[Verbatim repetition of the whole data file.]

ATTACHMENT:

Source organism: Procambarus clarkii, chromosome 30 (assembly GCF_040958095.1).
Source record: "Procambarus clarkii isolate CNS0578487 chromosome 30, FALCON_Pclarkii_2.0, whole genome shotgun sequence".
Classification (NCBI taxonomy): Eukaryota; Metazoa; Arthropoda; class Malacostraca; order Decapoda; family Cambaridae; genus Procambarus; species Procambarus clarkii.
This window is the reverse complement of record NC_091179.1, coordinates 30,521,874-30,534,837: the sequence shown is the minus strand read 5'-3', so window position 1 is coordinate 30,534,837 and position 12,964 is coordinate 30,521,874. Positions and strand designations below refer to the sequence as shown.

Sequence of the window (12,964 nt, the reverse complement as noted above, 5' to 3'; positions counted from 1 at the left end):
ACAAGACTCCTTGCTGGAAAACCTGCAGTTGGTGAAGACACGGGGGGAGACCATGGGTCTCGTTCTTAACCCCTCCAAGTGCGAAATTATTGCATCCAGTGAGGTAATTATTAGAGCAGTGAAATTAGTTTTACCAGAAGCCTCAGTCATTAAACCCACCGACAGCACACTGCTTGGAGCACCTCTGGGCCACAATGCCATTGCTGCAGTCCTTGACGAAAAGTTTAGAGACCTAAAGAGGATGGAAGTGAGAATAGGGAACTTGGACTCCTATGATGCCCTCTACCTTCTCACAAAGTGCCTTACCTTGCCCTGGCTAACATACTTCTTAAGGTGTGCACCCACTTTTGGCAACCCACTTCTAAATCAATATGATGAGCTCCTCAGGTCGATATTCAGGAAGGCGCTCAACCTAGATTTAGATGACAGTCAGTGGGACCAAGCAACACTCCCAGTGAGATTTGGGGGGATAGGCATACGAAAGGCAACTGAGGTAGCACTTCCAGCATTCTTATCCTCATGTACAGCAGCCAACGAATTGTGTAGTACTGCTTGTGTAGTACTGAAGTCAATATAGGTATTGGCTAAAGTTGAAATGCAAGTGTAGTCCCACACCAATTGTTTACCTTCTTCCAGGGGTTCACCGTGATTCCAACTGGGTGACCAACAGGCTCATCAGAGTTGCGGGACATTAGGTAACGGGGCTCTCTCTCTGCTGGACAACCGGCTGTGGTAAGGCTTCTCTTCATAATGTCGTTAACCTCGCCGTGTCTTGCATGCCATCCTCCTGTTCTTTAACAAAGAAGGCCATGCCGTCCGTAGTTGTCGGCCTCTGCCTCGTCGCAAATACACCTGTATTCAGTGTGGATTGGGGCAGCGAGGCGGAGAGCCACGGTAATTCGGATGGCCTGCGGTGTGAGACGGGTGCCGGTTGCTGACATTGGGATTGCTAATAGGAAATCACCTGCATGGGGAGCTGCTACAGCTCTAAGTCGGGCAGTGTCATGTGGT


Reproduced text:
Source organism: Procambarus clarkii, chromosome 30 (assembly GCF_040958095.1).
Source record: "Procambarus clarkii isolate CNS0578487 chromosome 30, FALCON_Pclarkii_2.0, whole genome shotgun sequence".
Classification (NCBI taxonomy): Eukaryota; Metazoa; Arthropoda; class Malacostraca; order Decapoda; family Cambaridae; genus Procambarus; species Procambarus clarkii.
This window is the reverse complement of record NC_091179.1, coordinates 30,521,874-30,534,837: the sequence shown is the minus strand read 5'-3', so window position 1 is coordinate 30,534,837 and position 12,964 is coordinate 30,521,874. Positions and strand designations below refer to the sequence as shown.

Sequence of the window (12,964 nt, the reverse complement as noted above, 5' to 3'; positions counted from 1 at the left end):
ACAAGACTCCTTGCTGGAAAACCTGCAGTTGGTGAAGACACGGGGGGAGACCATGGGTCTCGTTCTTAACCCCTCCAAGTGCGAAATTATTGCATCCAGTGAGGTAATTATTAGAGCAGTGAAATTAGTTTTACCAGAAGCCTCAGTCATTAAACCCACCGACAGCACACTGCTTGGAGCACCTCTGGGCCACAATGCCATTGCTGCAGTCCTTGACGAAAAGTTTAGAGACCTAAAGAGGATGGAAGTGAGAATAGGGAACTTGGACTCCTATGATGCCCTCTACCTTCTCACAAAGTGCCTTACCTTGCCCTGGCTAACATACTTCTTAAGGTGTGCACCCACTTTTGGCAACCCACTTCTAAATCAATATGATGAGCTCCTCAGGTCGATATTCAGGAAGGCGCTCAACCTAGATTTAGATGACAGTCAGTGGGACCAAGCAACACTCCCAGTGAGATTTGGGGGGATAGGCATACGAAAGGCAACTGAGGTAGCACTTCCAGCATTCTTATCCTCATGTACAGCAGCCAACGAATTGTGTAGTACTGCTTGTGTAGTACTGAAGTCAATATAGGTATTGGCTAAAGTTGAAATGCAAGTGTAGTCCCACACCAATTGTTTACCTTCTTCCAGGGGTTCACCGTGATTCCAACTGGGTGACCAACAGGCTCATCAGAGTTGCGGGACATTAGGTAACGGGGCTCTCTCTCTGCTGGACAACCGGCTGTGGTAAGGCTTCTCTTCATAATGTCGTTAACCTCGCCGTGTCTTGCATGCCATCCTCCTGTTCTTTAACAAAGAAGGCCATGCCGTCCGTAGTTGTCGGCCTCTGCCTCGTCGCAAATACACCTGTATTCAGTGTGGATTGGGGCAGCGAGGCGGAGAGCCACGGTAATTCGGATGGCCTGCGGTGTGAGACGGGTGCCGGTTGCTGACATTGGGATTGCTAATAGGAAATCACCTGCATGGGGAGCTGCTACAGCTCTAAGTCGGGCAGTGTCATGTGGT